Once the media materials are approved, print out your materials and assemble 10 media kits. Place any renderings you have, the press release and your business card in each folder. Also, carry an extra folder with multiple copies in case you run out.

Step 9. Coordinate the press event.
You have followed up with attendees and media and have prepared all materials necessary for the event. You show up at the event an hour early to help set things up, making sure the audio controller knows exactly where you want the speakers and podium set up and has appropriate music playing.

You make sure all speakers are accounted for, and that all town officials, civic leaders and elected officials in attendance will be recognized in the opening remarks and invited to participate in the groundbreaking or ribbon-cutting ceremony.

Five minutes prior, you gather the speakers and place them in order behind the podium and give the emcee the green light to begin. After the speeches conclude and distinguished guests are invited to participate in the ceremony, you make sure everyone has a shovel or is spread evenly behind the ribbon. You count down for a formal photo, then give the group the go-ahead to cut the ribbon or start digging.

After the ceremony has concluded you …

Step 10. Distribute the press release and spread the news online.
Send the press release out to media right after the ceremony concludes. Next, post the release and any project renderings and photos of the event on your client’s website, then share the URL on social media for the public to learn about the news.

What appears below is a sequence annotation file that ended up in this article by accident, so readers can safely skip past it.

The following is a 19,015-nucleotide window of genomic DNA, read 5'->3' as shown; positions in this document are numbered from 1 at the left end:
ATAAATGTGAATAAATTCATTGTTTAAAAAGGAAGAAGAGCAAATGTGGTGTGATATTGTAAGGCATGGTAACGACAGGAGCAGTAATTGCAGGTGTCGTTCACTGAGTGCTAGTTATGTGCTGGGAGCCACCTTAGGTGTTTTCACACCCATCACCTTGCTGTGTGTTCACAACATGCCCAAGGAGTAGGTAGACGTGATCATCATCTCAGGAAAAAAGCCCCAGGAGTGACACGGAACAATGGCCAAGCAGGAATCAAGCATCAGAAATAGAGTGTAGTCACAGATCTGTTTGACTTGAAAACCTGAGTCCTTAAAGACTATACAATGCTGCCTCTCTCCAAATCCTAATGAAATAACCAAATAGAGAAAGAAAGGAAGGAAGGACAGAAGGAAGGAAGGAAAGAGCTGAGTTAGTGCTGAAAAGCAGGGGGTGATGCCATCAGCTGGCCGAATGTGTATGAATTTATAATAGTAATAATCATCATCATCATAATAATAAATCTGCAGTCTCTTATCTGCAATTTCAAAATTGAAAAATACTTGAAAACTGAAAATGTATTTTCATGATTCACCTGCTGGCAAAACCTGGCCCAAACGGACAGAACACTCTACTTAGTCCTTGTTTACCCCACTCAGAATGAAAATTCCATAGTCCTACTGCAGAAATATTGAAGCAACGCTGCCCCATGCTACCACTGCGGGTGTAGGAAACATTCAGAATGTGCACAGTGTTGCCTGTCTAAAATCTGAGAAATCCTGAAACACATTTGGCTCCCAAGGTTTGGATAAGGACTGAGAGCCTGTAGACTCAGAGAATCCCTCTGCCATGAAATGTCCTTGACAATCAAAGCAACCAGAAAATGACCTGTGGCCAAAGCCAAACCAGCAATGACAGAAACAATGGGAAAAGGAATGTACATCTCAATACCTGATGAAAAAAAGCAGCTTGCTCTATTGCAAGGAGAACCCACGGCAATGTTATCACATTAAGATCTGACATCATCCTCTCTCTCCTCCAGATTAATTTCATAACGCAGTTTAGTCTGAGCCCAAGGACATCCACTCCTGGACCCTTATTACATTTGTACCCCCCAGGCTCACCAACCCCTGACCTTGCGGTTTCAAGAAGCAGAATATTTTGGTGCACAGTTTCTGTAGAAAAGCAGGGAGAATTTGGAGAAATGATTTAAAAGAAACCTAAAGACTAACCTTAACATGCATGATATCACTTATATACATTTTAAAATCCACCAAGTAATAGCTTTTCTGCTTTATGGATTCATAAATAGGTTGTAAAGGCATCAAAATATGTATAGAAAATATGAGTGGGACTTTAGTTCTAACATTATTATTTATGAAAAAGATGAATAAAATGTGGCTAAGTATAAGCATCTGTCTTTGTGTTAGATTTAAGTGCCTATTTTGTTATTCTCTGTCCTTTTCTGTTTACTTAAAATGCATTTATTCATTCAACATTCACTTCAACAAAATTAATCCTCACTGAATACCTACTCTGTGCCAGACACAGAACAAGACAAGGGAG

Congratulations, you just ran a successful press announcement. Now, get ready for the next one!

6 Pieces of Advice for Aspiring PR Pros

By Kendall Bybee, Account Manager

I was recently approached by an old college peer of mine to answer some questions for one of her PR classes at my alma mater, Indiana University (GO IU!). The questions she asked were thought-provoking and ones that I often mulled over myself when I was in college (oh the good old days). As a fairly new PR pro trying to hack it in the business, I wanted to share my responses with those who are on the brink of graduation and might be looking for some answers and clarity about the industry.

So let’s dive right in…

1. What competencies are needed for a successful career in public relations?

First and foremost, you need to be a great writer. I honestly don’t think there is a more valuable skill to have in PR than being an above average writer – be able to write well, often and fast. Organization is another quality that I believe all employers look for. Especially at the agency level where you’re constantly juggling multiple different clients at a time and usually have to quickly jump from one account to the next throughout the day. Thinking strategically and knowing how to properly conduct research are also key competencies. Lastly, I think being a people person and a good communicator is vital – that is, of course, if you ever wanted to be trusted to be put in front of a client.